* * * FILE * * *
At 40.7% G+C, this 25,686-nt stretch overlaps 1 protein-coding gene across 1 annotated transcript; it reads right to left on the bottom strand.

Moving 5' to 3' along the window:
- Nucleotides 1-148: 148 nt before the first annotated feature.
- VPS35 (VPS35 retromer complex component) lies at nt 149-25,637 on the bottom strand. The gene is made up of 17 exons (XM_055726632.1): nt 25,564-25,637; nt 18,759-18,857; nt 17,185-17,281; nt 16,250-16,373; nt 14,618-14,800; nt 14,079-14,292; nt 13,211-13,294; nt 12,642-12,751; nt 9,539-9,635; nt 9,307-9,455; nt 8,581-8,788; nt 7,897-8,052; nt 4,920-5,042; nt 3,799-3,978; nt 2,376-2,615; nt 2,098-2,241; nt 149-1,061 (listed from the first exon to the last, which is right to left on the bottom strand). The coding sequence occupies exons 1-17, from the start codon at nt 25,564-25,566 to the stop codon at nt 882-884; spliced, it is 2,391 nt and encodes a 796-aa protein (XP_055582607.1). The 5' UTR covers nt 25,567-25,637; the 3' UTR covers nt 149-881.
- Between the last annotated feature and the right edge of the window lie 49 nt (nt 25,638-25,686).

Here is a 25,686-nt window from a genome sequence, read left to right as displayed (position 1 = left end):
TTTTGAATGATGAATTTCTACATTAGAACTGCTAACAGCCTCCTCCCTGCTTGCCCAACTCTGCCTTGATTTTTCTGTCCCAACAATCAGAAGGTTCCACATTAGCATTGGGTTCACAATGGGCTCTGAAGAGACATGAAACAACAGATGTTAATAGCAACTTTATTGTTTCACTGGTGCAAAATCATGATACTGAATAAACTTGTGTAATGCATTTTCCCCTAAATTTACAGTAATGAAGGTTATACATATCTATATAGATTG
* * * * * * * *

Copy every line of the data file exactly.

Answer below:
At 40.7% G+C, this 25,686-nt stretch overlaps 1 protein-coding gene across 1 annotated transcript; it reads right to left on the bottom strand.

Moving 5' to 3' along the window:
- Nucleotides 1-148: 148 nt before the first annotated feature.
- VPS35 (VPS35 retromer complex component) lies at nt 149-25,637 on the bottom strand. The gene is made up of 17 exons (XM_055726632.1): nt 25,564-25,637; nt 18,759-18,857; nt 17,185-17,281; nt 16,250-16,373; nt 14,618-14,800; nt 14,079-14,292; nt 13,211-13,294; nt 12,642-12,751; nt 9,539-9,635; nt 9,307-9,455; nt 8,581-8,788; nt 7,897-8,052; nt 4,920-5,042; nt 3,799-3,978; nt 2,376-2,615; nt 2,098-2,241; nt 149-1,061 (listed from the first exon to the last, which is right to left on the bottom strand). The coding sequence occupies exons 1-17, from the start codon at nt 25,564-25,566 to the stop codon at nt 882-884; spliced, it is 2,391 nt and encodes a 796-aa protein (XP_055582607.1). The 5' UTR covers nt 25,567-25,637; the 3' UTR covers nt 149-881.
- Between the last annotated feature and the right edge of the window lie 49 nt (nt 25,638-25,686).

Here is a 25,686-nt window from a genome sequence, read left to right as displayed (position 1 = left end):
TTTTGAATGATGAATTTCTACATTAGAACTGCTAACAGCCTCCTCCCTGCTTGCCCAACTCTGCCTTGATTTTTCTGTCCCAACAATCAGAAGGTTCCACATTAGCATTGGGTTCACAATGGGCTCTGAAGAGACATGAAACAACAGATGTTAATAGCAACTTTATTGTTTCACTGGTGCAAAATCATGATACTGAATAAACTTGTGTAATGCATTTTCCCCTAAATTTACAGTAATGAAGGTTATACATATCTATATAGATTG